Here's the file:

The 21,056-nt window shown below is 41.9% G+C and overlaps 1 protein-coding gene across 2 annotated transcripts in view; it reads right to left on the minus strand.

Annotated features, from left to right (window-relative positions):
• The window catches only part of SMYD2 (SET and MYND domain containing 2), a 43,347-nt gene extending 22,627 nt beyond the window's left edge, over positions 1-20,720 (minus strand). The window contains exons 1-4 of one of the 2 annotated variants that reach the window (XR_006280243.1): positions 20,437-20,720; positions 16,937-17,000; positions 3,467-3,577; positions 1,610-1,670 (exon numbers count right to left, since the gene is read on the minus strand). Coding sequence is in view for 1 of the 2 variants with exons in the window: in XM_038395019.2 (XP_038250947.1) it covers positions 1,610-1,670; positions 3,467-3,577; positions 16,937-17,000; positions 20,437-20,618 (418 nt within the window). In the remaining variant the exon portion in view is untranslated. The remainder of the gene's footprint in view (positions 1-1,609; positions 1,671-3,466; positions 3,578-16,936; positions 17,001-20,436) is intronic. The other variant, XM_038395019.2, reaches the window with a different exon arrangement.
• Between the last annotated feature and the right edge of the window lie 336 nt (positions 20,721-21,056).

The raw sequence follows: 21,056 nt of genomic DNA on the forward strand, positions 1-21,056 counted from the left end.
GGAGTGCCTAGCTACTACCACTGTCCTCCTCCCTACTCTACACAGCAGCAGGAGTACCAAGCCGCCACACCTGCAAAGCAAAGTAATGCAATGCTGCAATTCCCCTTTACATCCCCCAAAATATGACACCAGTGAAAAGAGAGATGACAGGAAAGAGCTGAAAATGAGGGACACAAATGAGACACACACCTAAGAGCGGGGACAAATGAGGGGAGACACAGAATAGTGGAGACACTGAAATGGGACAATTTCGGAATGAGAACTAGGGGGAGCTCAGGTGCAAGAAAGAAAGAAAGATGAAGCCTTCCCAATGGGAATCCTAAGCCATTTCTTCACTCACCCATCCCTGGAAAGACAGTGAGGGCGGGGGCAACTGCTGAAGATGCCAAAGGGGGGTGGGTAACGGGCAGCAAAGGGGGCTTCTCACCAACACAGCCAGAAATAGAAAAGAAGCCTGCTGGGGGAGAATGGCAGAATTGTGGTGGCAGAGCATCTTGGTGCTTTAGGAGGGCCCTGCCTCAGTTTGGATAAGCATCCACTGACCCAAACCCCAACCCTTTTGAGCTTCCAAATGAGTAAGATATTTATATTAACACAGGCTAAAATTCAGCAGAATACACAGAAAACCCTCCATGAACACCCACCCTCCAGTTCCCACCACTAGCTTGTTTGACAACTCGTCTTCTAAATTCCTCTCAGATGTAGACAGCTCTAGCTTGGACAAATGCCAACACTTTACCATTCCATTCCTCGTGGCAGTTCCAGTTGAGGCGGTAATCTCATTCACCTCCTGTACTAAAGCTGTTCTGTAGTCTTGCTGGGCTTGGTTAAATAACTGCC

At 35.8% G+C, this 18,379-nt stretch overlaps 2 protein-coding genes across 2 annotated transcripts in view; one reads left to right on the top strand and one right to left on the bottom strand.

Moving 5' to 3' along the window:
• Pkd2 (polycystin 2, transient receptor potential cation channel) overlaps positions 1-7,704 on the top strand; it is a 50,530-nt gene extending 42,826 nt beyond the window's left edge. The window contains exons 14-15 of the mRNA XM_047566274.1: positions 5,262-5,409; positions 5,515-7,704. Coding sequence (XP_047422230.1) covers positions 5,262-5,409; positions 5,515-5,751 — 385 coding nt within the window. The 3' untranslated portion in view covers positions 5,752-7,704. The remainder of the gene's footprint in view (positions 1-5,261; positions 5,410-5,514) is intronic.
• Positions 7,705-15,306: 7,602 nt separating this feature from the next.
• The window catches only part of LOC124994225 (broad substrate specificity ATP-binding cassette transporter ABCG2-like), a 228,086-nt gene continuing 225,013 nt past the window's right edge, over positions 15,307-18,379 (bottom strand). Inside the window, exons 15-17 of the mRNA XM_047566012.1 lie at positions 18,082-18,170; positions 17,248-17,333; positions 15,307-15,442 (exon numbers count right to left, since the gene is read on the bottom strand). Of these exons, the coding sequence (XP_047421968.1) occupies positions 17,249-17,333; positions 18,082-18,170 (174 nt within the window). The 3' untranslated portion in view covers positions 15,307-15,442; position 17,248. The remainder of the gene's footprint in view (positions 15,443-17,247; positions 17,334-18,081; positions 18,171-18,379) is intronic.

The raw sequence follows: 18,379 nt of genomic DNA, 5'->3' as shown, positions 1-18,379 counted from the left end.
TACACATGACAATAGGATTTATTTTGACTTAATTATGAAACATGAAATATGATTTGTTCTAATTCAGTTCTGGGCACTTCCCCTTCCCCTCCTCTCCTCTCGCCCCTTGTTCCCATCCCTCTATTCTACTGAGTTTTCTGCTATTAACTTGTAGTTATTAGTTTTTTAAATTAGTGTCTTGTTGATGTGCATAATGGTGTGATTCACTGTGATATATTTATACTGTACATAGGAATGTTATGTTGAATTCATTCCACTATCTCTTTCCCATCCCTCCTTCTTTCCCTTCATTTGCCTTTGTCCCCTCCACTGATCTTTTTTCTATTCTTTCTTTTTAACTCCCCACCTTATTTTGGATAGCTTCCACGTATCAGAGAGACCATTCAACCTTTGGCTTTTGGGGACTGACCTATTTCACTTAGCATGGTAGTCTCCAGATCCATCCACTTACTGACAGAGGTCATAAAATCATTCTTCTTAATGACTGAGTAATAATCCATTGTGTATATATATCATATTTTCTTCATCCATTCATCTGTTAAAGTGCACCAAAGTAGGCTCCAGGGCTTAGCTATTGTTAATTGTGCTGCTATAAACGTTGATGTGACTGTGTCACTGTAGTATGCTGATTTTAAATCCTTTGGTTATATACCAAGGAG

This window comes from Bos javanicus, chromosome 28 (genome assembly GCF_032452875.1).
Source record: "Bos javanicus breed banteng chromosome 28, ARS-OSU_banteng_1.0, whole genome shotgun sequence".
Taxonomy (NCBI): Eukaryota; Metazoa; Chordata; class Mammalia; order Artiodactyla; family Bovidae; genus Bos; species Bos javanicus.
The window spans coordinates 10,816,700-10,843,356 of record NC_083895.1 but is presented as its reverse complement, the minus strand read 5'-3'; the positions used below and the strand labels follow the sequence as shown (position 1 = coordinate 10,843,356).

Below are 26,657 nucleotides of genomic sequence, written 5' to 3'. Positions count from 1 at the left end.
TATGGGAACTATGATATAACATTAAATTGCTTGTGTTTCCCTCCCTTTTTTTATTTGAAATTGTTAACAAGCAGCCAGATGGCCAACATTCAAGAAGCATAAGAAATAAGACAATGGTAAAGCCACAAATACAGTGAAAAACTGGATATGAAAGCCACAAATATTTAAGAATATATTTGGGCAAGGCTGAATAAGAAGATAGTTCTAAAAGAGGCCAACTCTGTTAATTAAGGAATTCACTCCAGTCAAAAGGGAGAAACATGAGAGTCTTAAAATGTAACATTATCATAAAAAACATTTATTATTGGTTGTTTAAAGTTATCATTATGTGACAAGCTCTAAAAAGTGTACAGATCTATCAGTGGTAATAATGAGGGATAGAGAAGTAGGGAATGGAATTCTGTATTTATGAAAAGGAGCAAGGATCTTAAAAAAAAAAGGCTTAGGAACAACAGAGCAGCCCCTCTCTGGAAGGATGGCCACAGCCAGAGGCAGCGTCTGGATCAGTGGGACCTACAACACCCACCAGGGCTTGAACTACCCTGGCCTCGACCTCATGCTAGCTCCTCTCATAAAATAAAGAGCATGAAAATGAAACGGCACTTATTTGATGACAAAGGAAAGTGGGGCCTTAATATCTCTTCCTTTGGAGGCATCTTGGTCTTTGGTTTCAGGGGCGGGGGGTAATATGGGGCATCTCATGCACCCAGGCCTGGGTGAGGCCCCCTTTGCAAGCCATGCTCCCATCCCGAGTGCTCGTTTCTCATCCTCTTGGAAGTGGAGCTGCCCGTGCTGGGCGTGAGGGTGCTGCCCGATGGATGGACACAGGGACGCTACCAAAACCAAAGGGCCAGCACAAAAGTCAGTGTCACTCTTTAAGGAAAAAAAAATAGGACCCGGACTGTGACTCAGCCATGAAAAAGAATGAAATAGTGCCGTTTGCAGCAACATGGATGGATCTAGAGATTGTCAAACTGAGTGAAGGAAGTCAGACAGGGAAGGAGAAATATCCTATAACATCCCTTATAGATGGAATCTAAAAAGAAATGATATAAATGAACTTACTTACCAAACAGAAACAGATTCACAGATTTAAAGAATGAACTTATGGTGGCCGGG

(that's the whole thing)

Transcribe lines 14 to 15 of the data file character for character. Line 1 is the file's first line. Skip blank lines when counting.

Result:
This window comes from Bos javanicus, chromosome 28 (genome assembly GCF_032452875.1).
Source record: "Bos javanicus breed banteng chromosome 28, ARS-OSU_banteng_1.0, whole genome shotgun sequence".